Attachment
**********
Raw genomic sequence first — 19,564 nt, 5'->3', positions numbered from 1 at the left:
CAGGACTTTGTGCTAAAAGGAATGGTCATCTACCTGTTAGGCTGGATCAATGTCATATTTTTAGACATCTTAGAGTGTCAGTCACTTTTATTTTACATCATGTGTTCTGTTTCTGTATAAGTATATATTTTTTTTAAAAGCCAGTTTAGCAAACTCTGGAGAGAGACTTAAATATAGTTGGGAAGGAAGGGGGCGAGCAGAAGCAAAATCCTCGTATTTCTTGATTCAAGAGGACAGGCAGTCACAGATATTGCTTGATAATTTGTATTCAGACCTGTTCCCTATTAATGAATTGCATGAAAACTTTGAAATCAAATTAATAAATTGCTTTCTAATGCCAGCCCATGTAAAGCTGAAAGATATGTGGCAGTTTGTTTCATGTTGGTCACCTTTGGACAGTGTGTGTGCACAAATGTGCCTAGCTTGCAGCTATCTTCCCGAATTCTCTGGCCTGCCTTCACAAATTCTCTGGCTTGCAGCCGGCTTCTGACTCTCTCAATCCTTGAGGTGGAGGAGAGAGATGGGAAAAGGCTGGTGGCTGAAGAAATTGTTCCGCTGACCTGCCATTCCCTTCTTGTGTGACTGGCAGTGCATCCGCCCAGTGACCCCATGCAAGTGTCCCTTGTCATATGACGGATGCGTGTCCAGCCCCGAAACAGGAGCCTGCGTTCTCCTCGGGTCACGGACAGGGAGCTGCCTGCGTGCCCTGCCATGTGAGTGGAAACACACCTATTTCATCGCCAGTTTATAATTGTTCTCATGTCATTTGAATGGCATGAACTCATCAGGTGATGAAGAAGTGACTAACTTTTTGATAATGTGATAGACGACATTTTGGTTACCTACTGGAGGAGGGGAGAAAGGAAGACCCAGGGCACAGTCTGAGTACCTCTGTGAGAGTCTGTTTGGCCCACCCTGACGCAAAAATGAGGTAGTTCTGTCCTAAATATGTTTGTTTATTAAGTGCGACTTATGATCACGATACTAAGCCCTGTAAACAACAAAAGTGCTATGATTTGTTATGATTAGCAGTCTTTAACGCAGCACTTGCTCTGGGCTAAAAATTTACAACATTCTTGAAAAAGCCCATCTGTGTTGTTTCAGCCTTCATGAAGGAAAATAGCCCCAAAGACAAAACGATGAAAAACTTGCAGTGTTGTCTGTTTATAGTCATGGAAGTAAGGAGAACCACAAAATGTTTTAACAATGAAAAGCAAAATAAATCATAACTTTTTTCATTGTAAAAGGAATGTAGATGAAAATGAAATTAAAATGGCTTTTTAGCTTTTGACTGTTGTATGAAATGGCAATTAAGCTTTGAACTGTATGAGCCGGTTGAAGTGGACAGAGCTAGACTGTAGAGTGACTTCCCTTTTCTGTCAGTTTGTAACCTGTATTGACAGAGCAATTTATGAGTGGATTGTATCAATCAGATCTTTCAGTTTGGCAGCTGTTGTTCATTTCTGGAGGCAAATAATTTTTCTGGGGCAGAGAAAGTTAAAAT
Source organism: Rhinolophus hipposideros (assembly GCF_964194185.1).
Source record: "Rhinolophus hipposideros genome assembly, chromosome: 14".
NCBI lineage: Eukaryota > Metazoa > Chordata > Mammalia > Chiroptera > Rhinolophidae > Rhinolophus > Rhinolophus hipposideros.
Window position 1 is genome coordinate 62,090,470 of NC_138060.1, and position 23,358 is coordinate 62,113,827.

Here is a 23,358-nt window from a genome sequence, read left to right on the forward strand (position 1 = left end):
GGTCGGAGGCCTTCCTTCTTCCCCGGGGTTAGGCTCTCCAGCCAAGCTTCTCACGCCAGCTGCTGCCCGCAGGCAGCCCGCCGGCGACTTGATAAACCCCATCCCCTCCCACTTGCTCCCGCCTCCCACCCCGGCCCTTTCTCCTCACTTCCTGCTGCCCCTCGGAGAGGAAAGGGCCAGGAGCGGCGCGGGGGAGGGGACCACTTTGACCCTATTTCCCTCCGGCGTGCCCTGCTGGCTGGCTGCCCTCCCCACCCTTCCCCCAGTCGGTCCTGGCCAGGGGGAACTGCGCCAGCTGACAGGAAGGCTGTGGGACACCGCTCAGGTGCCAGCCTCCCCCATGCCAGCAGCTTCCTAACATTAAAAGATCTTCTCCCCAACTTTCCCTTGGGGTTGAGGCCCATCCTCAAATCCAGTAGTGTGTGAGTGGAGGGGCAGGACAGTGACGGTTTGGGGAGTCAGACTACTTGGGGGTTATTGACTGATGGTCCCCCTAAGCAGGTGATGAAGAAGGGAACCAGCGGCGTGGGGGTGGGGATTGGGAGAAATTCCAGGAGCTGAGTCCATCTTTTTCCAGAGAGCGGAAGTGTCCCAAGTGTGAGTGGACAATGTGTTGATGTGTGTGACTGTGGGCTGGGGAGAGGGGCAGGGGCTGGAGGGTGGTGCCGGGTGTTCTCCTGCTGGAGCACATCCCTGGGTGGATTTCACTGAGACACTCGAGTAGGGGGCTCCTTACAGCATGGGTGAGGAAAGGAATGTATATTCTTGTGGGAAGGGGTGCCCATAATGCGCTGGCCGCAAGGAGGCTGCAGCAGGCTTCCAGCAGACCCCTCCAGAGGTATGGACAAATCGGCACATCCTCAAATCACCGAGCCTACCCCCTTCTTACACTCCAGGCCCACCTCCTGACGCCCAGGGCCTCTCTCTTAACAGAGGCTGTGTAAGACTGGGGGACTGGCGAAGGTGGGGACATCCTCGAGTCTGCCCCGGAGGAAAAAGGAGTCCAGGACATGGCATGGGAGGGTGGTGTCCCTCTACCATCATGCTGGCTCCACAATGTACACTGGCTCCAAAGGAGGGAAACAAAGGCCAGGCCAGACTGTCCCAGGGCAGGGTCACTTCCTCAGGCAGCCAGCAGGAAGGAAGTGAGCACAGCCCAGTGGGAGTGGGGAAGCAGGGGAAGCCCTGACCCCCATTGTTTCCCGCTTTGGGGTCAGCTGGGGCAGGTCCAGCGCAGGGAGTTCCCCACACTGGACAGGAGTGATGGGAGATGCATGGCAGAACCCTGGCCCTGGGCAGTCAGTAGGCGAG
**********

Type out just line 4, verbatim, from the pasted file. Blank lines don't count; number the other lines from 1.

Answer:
Source record: "Rhinolophus hipposideros genome assembly, chromosome: 14".